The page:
BEIRUT (Reuters) - The Syrian opposition applauded a U.S. cruise missile attack on an airbase near Homs on Friday but said it must not be a one-off and was not enough on its own to stop government warplanes from hitting rebel-held areas.
The Syrian opposition has long criticised the United States for failing to protect rebel-held areas from government air strikes, demanding the creation of a no-fly zone or the provision of anti-aircraft weapons to rebel groups.
U.S. President Donald Trump's decision to launch missiles at the airbase, from which he said a deadly chemical weapons attack had been launched, marked a dramatic departure from the more cautious approach of his predecessor Barack Obama. It was welcomed by opposition officials, but they called for more.
"One airbase is not enough. There are 26 airbases that target civilians," tweeted Mohammad Alloush, a senior rebel official. George Sabra, a prominent opposition politician, told al-Hadath TV: "The truth is that militarily, if it is limited to this strike, then it has no meaning."
The Free Syrian Army, a loose alliance of rebel groups that includes factions that have received military support from the United States, called the U.S. strike the "correct starting point" for finding a "just political solution" to the war
"We view that the responsibility of the United States is still great, and does not stop with this operation," it added in a statement, warning that the Damascus government and its allies could commit "acts of revenge" against civilians.
American officials described the attack - the first direct U.S. assault on the government of President Bashar al-Assad in six years of civil war - as a one-off that would not lead to wider escalation. Syrian officials and their allies also said they did not expect the attack to lead to an expansion of the conflict.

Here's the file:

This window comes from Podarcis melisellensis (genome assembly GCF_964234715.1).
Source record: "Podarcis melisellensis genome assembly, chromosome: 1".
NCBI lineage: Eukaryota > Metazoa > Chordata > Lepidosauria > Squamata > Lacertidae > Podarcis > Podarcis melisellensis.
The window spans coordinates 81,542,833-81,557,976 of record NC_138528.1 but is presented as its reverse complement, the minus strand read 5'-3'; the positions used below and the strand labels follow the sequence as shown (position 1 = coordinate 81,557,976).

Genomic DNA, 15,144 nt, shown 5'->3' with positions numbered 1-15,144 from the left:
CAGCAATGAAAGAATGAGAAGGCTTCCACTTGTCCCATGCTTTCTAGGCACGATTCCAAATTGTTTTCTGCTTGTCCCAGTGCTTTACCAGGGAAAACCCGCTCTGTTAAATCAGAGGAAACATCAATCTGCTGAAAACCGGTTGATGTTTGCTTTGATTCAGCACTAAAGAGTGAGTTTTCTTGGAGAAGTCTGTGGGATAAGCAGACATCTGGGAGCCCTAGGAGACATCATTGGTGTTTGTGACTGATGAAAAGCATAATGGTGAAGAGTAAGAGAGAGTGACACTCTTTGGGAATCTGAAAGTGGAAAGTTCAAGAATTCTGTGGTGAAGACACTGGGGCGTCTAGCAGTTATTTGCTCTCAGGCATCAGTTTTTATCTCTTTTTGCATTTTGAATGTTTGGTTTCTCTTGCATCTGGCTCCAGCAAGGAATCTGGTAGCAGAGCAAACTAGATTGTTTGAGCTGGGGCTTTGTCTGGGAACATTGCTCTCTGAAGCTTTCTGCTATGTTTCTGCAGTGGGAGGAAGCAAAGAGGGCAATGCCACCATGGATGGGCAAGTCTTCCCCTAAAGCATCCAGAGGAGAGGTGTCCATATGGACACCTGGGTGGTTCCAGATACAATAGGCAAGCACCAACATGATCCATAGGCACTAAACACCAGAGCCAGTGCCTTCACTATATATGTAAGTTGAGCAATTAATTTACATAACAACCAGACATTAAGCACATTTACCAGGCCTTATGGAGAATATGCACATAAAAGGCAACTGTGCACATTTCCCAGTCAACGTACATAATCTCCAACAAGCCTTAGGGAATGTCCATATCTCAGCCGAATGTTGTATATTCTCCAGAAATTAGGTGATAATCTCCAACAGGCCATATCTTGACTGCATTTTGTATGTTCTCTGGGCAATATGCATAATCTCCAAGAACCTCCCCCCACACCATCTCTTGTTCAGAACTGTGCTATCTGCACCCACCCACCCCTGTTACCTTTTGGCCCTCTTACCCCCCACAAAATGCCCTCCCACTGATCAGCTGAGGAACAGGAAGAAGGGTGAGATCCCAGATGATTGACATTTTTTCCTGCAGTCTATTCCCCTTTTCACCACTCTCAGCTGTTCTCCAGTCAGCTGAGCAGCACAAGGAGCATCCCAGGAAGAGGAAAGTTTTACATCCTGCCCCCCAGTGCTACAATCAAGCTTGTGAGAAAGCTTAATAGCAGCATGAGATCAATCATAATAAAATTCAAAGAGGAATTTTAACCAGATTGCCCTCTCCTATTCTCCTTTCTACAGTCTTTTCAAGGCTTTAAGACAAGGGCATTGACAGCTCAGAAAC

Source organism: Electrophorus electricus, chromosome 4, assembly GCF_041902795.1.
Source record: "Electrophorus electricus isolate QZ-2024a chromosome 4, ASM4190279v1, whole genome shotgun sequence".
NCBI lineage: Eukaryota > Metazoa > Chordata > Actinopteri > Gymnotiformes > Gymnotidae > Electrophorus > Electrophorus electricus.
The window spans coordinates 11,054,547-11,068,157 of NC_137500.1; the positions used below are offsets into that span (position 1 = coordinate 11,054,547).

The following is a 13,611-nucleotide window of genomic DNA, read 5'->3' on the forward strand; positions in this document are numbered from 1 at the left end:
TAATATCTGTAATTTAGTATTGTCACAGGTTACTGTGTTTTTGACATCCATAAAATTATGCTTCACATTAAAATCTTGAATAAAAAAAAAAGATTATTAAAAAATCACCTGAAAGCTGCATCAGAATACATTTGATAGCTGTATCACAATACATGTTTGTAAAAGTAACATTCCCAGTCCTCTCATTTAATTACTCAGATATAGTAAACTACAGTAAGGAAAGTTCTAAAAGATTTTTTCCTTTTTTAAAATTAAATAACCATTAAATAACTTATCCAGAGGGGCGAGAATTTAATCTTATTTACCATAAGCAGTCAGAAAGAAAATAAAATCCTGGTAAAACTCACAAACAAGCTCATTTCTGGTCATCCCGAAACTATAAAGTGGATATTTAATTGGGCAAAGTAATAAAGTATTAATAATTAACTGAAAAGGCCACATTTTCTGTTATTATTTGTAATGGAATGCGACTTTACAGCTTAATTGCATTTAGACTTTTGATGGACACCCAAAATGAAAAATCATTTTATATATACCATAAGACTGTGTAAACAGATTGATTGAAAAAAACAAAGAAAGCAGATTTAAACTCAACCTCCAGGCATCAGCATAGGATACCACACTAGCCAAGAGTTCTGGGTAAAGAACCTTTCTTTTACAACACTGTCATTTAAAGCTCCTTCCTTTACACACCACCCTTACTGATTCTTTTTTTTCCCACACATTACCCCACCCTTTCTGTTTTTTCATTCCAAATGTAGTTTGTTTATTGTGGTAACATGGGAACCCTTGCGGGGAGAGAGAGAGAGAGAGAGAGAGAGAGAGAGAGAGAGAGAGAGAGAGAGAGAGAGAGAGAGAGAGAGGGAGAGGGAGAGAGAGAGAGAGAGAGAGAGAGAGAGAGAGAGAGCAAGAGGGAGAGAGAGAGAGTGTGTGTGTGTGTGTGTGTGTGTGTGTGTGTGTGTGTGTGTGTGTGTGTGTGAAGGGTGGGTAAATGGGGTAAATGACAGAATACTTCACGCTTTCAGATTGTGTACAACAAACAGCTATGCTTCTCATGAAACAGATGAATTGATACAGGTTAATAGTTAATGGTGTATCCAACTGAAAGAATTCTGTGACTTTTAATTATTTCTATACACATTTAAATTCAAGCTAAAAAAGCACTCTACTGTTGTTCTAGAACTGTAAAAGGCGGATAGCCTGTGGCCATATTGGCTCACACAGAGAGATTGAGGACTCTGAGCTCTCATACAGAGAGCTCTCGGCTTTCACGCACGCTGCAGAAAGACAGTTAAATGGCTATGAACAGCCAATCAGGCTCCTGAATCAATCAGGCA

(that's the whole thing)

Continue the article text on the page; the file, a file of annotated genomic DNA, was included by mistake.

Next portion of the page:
The strikes targeted the base at Shayrat, 40 km (25 miles) southeast of Homs city, from which Washington and Syrian opposition groups say Syrian warplanes launched a chemical weapons attack on the town of Khan Sheikhoun this week.
The Syrian government has strongly denied responsibility and says it does not use chemical weapons. The Homs governor said on Friday the base was being used to provide air support for operations against Islamic State east of Palmyra.
Hassan Haj Ali, commander of the Free Idlib Army rebel group, which fights under the FSA umbrella, told Reuters the strikes came at a "very important phase" and showed Syrians that "there is still humanity in this world". He said he did not expect further such U.S. attacks, however.
Nasr al-Hariri, chief negotiator of the High Negotiations Committee (HNC), said on Twitter that the strikes "should they continue, would kick off a correct start in combating terrorism".
The Saudi-based HNC, the main opposition body which includes political and armed groups, has participated in U.N.-sponsored peace talks in Geneva.
"We hope for the continuation of the strikes in order to prevent the regime from using its planes to launch any new air raids or going back to using internationally banned weapons," said Ahmad Ramadan, head of the media office of the Syrian National Coalition political opposition group.
"The airbase targeted by the U.S. strike was used to kill Syrians," Ramadan said. The American attack "sends a clear message to the regime and its backers" that they can no longer avoid repercussions, he added.
Additional reporting by Ahmed Tolba in Cairo; Editing by Pravin Char